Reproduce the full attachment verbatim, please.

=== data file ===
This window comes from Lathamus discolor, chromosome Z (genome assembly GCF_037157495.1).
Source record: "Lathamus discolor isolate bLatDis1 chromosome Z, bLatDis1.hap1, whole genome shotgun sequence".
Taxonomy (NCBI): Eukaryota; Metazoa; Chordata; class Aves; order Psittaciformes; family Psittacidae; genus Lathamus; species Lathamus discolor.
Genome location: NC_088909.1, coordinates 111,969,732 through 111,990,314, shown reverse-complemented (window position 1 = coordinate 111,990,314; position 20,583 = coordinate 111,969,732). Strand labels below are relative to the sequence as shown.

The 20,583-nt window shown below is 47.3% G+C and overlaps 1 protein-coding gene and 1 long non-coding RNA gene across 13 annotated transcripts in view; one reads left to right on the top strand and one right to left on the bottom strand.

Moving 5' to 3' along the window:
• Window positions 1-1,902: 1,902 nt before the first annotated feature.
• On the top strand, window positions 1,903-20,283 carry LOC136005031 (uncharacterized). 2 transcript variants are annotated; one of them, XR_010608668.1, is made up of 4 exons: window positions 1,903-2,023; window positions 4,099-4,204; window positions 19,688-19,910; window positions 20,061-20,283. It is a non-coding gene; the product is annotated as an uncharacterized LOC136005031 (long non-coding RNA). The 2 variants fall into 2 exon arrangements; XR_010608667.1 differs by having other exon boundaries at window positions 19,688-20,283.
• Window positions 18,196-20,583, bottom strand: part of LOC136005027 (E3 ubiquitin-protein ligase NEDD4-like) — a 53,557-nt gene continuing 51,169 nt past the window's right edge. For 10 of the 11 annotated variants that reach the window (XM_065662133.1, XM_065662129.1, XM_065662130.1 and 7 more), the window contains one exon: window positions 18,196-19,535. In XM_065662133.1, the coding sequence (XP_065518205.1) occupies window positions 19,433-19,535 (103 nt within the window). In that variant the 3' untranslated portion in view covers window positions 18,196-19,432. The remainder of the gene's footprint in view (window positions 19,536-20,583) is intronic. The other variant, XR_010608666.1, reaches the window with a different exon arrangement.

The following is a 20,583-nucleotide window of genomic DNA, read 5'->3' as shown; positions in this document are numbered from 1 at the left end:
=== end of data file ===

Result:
This window comes from Lathamus discolor, chromosome Z (genome assembly GCF_037157495.1).
Source record: "Lathamus discolor isolate bLatDis1 chromosome Z, bLatDis1.hap1, whole genome shotgun sequence".
Taxonomy (NCBI): Eukaryota; Metazoa; Chordata; class Aves; order Psittaciformes; family Psittacidae; genus Lathamus; species Lathamus discolor.
Genome location: NC_088909.1, coordinates 111,969,732 through 111,990,314, shown reverse-complemented (window position 1 = coordinate 111,990,314; position 20,583 = coordinate 111,969,732). Strand labels below are relative to the sequence as shown.

The 20,583-nt window shown below is 47.3% G+C and overlaps 1 protein-coding gene and 1 long non-coding RNA gene across 13 annotated transcripts in view; one reads left to right on the top strand and one right to left on the bottom strand.

Moving 5' to 3' along the window:
• Window positions 1-1,902: 1,902 nt before the first annotated feature.
• On the top strand, window positions 1,903-20,283 carry LOC136005031 (uncharacterized). 2 transcript variants are annotated; one of them, XR_010608668.1, is made up of 4 exons: window positions 1,903-2,023; window positions 4,099-4,204; window positions 19,688-19,910; window positions 20,061-20,283. It is a non-coding gene; the product is annotated as an uncharacterized LOC136005031 (long non-coding RNA). The 2 variants fall into 2 exon arrangements; XR_010608667.1 differs by having other exon boundaries at window positions 19,688-20,283.
• Window positions 18,196-20,583, bottom strand: part of LOC136005027 (E3 ubiquitin-protein ligase NEDD4-like) — a 53,557-nt gene continuing 51,169 nt past the window's right edge. For 10 of the 11 annotated variants that reach the window (XM_065662133.1, XM_065662129.1, XM_065662130.1 and 7 more), the window contains one exon: window positions 18,196-19,535. In XM_065662133.1, the coding sequence (XP_065518205.1) occupies window positions 19,433-19,535 (103 nt within the window). In that variant the 3' untranslated portion in view covers window positions 18,196-19,432. The remainder of the gene's footprint in view (window positions 19,536-20,583) is intronic. The other variant, XR_010608666.1, reaches the window with a different exon arrangement.

The following is a 20,583-nucleotide window of genomic DNA, read 5'->3' as shown; positions in this document are numbered from 1 at the left end: